An Experimental Drug Slows Cancer's Circadian Clock

We are beginning to learn about the circadian rhythms that happen throughout the body.  Not just the rhythms that tell us when to sleep and when to wake up, but also when to eat, and as we are learning, even our cells have their own rhythm.  We've learned that when these rhythms are disrupted, like if we don't get regular sleep, or eat on a regular schedule, then our health is negatively impacted.

Scientists from USC Michelson Center for Convergent Bioscience and Nagoya University's Institute of Transformative BioMolecules (ITbM) are looking into whether disrupting the circadian rhythms of cancer cells can have an impact on their growth, or even kill those cells.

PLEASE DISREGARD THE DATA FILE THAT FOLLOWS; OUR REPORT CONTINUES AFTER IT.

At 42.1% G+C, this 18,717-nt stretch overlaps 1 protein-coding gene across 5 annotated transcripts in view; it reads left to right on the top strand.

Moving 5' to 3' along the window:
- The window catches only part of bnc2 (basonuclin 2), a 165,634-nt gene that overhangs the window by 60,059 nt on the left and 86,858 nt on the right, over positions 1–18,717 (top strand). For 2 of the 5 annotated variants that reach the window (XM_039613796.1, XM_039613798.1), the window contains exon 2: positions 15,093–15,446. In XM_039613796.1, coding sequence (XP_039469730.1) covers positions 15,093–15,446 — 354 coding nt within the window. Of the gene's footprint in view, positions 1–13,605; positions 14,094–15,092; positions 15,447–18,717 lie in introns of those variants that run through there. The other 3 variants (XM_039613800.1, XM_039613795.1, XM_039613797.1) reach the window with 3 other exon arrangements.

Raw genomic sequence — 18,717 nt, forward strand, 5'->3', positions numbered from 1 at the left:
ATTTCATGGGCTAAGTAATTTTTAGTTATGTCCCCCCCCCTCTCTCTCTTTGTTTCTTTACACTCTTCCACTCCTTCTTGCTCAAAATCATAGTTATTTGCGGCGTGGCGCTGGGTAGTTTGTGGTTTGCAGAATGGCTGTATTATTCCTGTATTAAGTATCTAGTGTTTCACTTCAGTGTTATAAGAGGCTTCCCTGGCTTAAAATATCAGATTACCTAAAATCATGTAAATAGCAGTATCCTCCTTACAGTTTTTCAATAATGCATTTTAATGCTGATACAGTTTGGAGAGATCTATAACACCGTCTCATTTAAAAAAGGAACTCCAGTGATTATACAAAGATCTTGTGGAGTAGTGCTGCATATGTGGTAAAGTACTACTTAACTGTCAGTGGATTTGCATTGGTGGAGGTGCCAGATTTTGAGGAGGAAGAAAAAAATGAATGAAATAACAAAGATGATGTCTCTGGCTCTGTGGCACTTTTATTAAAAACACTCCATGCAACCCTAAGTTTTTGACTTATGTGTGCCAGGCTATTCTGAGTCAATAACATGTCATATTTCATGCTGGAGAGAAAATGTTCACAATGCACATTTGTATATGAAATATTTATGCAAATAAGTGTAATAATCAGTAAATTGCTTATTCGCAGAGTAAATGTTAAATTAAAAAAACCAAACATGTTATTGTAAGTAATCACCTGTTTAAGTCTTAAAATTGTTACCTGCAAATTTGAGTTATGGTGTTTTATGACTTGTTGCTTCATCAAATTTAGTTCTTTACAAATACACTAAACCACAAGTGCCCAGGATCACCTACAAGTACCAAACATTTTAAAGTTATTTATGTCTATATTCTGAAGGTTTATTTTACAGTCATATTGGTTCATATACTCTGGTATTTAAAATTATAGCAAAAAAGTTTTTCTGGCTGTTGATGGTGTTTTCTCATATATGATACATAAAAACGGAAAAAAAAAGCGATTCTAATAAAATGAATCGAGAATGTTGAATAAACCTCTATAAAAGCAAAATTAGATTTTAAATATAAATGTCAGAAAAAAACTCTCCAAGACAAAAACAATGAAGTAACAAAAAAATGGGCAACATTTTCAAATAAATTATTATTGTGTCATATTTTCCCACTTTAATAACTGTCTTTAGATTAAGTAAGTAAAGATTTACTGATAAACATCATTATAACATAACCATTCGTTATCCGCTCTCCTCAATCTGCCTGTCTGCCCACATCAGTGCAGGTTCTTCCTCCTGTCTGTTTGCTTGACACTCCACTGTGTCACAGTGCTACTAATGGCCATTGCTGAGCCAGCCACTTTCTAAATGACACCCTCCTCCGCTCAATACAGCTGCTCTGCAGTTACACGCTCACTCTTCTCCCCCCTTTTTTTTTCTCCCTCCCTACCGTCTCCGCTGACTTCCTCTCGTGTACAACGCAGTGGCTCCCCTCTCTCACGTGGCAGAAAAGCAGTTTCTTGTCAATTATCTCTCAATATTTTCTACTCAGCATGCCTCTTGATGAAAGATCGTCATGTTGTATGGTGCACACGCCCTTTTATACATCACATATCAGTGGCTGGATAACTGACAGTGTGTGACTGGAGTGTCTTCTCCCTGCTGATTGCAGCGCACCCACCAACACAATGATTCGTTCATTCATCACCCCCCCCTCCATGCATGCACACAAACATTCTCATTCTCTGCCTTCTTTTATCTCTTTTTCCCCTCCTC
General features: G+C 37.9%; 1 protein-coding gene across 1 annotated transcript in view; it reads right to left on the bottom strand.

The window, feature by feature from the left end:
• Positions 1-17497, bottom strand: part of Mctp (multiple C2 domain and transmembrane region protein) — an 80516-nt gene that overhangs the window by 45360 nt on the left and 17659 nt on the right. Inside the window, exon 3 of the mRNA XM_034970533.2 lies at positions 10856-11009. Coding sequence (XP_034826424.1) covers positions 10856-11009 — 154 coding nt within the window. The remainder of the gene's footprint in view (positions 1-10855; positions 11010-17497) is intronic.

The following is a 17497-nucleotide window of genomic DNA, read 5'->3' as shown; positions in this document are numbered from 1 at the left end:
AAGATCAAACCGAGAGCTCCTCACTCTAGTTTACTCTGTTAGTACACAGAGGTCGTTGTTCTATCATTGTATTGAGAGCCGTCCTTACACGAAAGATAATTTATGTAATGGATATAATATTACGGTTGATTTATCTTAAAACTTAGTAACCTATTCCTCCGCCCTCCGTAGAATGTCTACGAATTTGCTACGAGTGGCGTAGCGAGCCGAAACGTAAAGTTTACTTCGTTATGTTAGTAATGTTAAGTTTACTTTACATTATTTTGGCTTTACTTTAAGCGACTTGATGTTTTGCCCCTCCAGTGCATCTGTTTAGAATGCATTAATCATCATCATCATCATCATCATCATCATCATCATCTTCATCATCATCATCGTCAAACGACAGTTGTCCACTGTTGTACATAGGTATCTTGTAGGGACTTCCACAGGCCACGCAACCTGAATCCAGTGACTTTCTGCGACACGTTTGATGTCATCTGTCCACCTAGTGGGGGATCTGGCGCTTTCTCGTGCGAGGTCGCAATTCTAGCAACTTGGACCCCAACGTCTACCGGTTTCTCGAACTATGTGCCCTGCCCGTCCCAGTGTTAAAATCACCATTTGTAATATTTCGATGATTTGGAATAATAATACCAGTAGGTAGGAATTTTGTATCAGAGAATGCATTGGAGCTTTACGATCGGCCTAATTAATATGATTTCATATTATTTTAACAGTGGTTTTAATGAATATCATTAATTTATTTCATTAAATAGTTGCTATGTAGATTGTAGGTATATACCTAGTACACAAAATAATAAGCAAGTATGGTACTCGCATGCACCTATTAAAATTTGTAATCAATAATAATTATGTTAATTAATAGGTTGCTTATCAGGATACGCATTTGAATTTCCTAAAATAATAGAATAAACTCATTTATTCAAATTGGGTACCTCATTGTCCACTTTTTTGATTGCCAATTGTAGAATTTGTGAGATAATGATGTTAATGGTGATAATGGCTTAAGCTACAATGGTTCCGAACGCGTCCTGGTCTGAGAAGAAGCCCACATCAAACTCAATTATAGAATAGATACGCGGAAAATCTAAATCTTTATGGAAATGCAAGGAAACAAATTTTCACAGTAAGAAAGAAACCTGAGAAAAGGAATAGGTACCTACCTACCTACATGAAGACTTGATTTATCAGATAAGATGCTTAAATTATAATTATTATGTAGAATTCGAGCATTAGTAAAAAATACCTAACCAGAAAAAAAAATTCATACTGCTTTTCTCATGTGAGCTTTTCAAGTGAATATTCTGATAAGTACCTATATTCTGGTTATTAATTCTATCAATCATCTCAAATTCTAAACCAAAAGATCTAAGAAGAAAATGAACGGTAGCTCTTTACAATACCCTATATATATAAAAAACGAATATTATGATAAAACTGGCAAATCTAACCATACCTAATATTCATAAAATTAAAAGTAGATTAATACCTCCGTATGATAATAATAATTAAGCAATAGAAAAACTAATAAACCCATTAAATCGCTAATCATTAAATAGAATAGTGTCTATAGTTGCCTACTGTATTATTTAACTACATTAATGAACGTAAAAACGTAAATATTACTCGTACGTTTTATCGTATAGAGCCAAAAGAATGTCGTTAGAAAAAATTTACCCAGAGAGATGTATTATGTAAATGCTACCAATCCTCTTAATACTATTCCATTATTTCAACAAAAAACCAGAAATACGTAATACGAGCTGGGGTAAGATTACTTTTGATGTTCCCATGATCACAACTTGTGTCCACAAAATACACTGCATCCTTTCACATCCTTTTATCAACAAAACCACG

They tested a molecule named GO289, which interfered with the cell's circadian clock, slowed  down it's processes, and stop the cancer from growing - all without much impact on healthy cells.

Initial findings showed that GO289 could affect cancer cell metabolism, and other circadian-related functions that help the cancer to grow and spread.  The scientists are continuing their research, but are feeling optimistic about the potential of G0289.

Read more about these discoveries at Science Daily.